As well, I'll periodically add links under Paul Nelson's Writings, samples of the work for which he'll be most remembered.

But even that's debatable. Because, despite all the varying versions of incidents and timelines that I've encountered in interviewing over 70 of his friends, family, and colleagues, one thing remains constant: Paul Nelson the man. He's remembered almost universally as someone who, despite his idiosyncrasies, was kind and gentle and a loyal friend. That he spent the last twenty years of his life withdrawing from almost everyone is accepted by those who knew him best. There is understanding in their not understanding.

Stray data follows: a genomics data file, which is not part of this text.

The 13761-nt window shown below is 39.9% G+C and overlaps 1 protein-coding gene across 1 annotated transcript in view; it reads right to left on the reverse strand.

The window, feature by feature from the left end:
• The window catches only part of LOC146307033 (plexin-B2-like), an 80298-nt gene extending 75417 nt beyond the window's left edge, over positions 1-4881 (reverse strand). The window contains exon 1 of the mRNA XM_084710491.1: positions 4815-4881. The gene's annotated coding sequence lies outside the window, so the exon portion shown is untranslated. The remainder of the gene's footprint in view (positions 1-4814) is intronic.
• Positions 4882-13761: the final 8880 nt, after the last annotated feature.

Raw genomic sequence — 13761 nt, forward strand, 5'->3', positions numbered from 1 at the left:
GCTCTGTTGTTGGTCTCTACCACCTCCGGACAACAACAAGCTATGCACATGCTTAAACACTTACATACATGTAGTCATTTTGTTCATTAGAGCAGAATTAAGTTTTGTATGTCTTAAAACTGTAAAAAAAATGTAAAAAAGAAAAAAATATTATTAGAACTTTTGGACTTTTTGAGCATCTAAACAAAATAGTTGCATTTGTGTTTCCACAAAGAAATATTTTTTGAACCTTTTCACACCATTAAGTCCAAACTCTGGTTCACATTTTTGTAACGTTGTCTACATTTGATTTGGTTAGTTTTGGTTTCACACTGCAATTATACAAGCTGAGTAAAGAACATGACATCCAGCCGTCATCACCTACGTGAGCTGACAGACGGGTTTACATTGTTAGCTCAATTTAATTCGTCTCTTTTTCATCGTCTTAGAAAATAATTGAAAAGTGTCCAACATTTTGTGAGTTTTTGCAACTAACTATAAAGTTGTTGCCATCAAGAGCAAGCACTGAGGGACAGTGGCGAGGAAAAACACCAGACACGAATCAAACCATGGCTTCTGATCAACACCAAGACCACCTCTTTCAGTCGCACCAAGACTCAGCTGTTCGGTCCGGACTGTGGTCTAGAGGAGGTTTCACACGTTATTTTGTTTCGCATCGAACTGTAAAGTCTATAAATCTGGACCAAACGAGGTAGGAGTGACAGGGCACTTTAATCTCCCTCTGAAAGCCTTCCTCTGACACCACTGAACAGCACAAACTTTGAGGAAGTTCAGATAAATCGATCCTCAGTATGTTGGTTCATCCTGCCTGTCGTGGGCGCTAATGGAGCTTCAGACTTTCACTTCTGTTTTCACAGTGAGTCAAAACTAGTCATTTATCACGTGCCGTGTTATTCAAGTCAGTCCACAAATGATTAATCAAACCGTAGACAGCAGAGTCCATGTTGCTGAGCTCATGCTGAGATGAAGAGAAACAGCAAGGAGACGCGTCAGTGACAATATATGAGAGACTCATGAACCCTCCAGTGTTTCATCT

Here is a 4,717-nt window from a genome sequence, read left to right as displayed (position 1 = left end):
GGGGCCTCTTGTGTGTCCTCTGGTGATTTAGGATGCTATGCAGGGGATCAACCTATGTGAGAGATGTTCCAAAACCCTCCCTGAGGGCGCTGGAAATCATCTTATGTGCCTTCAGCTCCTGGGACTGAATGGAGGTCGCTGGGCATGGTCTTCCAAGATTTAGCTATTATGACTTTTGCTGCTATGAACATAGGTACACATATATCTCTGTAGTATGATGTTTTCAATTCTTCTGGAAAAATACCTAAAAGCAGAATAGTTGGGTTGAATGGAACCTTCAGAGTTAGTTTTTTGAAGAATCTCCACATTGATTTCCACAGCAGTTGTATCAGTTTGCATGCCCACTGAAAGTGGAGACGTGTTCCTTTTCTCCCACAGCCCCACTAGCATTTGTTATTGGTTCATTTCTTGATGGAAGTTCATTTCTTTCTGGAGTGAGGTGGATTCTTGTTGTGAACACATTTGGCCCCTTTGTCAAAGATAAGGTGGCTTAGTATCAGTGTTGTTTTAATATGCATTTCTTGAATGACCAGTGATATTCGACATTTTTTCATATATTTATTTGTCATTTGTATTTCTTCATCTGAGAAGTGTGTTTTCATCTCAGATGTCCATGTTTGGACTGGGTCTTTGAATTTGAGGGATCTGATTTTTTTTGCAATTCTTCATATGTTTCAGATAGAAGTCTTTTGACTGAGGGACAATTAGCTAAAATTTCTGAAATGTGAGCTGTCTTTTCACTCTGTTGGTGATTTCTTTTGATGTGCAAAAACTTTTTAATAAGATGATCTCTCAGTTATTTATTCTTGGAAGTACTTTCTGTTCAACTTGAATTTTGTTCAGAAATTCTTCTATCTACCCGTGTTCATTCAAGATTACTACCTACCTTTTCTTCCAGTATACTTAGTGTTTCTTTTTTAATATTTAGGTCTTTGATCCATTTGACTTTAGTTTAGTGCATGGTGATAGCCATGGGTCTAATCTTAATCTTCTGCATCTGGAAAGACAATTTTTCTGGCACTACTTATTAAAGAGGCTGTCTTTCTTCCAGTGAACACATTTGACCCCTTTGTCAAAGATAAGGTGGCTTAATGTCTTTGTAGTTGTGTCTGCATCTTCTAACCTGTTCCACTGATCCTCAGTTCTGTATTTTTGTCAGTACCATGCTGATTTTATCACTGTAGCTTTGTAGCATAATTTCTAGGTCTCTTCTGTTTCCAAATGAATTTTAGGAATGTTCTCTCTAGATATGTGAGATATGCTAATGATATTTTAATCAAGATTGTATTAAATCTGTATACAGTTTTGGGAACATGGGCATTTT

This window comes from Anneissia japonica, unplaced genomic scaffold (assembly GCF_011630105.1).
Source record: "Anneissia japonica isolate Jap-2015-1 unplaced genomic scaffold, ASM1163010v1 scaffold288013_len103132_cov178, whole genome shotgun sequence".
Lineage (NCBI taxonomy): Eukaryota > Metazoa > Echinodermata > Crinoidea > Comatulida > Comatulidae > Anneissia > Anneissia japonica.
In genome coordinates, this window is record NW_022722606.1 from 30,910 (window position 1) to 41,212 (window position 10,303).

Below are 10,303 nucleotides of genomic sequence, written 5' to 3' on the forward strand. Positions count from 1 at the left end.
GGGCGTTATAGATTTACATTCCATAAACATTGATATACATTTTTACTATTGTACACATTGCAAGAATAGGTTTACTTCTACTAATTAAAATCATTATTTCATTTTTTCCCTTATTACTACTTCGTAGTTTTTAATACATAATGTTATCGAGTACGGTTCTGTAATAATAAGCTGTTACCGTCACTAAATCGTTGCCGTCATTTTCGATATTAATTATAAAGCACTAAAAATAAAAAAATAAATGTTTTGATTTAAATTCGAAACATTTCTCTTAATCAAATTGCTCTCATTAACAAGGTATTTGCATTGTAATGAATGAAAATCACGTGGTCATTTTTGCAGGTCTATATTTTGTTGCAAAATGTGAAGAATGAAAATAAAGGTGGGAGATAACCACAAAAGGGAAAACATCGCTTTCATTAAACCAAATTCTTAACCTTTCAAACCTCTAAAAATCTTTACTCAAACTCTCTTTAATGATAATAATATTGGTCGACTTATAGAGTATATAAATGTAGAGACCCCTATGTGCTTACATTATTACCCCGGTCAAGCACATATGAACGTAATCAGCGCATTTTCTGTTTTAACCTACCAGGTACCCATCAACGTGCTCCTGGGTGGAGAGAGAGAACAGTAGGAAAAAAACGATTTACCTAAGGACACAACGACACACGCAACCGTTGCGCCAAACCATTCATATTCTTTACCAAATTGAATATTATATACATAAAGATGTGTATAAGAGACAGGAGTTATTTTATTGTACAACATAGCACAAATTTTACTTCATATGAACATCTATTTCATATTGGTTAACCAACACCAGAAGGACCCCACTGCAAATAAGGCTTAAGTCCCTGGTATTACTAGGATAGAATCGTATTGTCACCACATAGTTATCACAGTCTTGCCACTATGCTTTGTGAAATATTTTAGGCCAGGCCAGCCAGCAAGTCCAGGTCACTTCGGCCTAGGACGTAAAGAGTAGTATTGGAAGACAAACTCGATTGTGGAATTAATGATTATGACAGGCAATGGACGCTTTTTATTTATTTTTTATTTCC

I'll regularly post here as the book progresses and alert you as new links are added. Comments and questions are encouraged. My hope is that, in addition to creating an ongoing dialogue about the man, his work, and his legacy, Paul Nelson's writing will finally receive the recognition and the wider audience it deserves.

Copyright 2007 by Kevin Avery. All rights reserved.

May 2011


© 2006, 2007, 2008, 2009, 2010, and 2011 by Kevin Avery